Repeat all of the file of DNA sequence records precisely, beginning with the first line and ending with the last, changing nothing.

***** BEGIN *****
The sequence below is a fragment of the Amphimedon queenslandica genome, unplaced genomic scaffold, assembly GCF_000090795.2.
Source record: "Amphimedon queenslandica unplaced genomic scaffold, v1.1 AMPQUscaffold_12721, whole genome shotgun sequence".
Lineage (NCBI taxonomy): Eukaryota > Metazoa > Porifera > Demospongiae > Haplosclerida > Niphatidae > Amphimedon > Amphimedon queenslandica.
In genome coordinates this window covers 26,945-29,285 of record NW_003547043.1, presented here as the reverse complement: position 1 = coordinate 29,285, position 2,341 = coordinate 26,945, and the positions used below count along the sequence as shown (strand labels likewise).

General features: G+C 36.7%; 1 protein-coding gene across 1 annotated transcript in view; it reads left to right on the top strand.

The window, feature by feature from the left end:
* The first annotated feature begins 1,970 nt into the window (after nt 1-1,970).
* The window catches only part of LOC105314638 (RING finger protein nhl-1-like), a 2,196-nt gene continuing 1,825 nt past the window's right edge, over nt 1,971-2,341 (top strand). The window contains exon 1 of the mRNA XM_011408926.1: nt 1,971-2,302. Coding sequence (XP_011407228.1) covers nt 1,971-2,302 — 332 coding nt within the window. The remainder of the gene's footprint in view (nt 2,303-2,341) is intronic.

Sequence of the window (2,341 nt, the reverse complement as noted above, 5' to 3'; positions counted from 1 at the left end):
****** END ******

The sequence below is a fragment of the Amphimedon queenslandica genome, unplaced genomic scaffold, assembly GCF_000090795.2.
Source record: "Amphimedon queenslandica unplaced genomic scaffold, v1.1 AMPQUscaffold_12721, whole genome shotgun sequence".
Lineage (NCBI taxonomy): Eukaryota > Metazoa > Porifera > Demospongiae > Haplosclerida > Niphatidae > Amphimedon > Amphimedon queenslandica.
In genome coordinates this window covers 26,945-29,285 of record NW_003547043.1, presented here as the reverse complement: position 1 = coordinate 29,285, position 2,341 = coordinate 26,945, and the positions used below count along the sequence as shown (strand labels likewise).

General features: G+C 36.7%; 1 protein-coding gene across 1 annotated transcript in view; it reads left to right on the top strand.

The window, feature by feature from the left end:
* The first annotated feature begins 1,970 nt into the window (after nt 1-1,970).
* The window catches only part of LOC105314638 (RING finger protein nhl-1-like), a 2,196-nt gene continuing 1,825 nt past the window's right edge, over nt 1,971-2,341 (top strand). The window contains exon 1 of the mRNA XM_011408926.1: nt 1,971-2,302. Coding sequence (XP_011407228.1) covers nt 1,971-2,302 — 332 coding nt within the window. The remainder of the gene's footprint in view (nt 2,303-2,341) is intronic.

Sequence of the window (2,341 nt, the reverse complement as noted above, 5' to 3'; positions counted from 1 at the left end):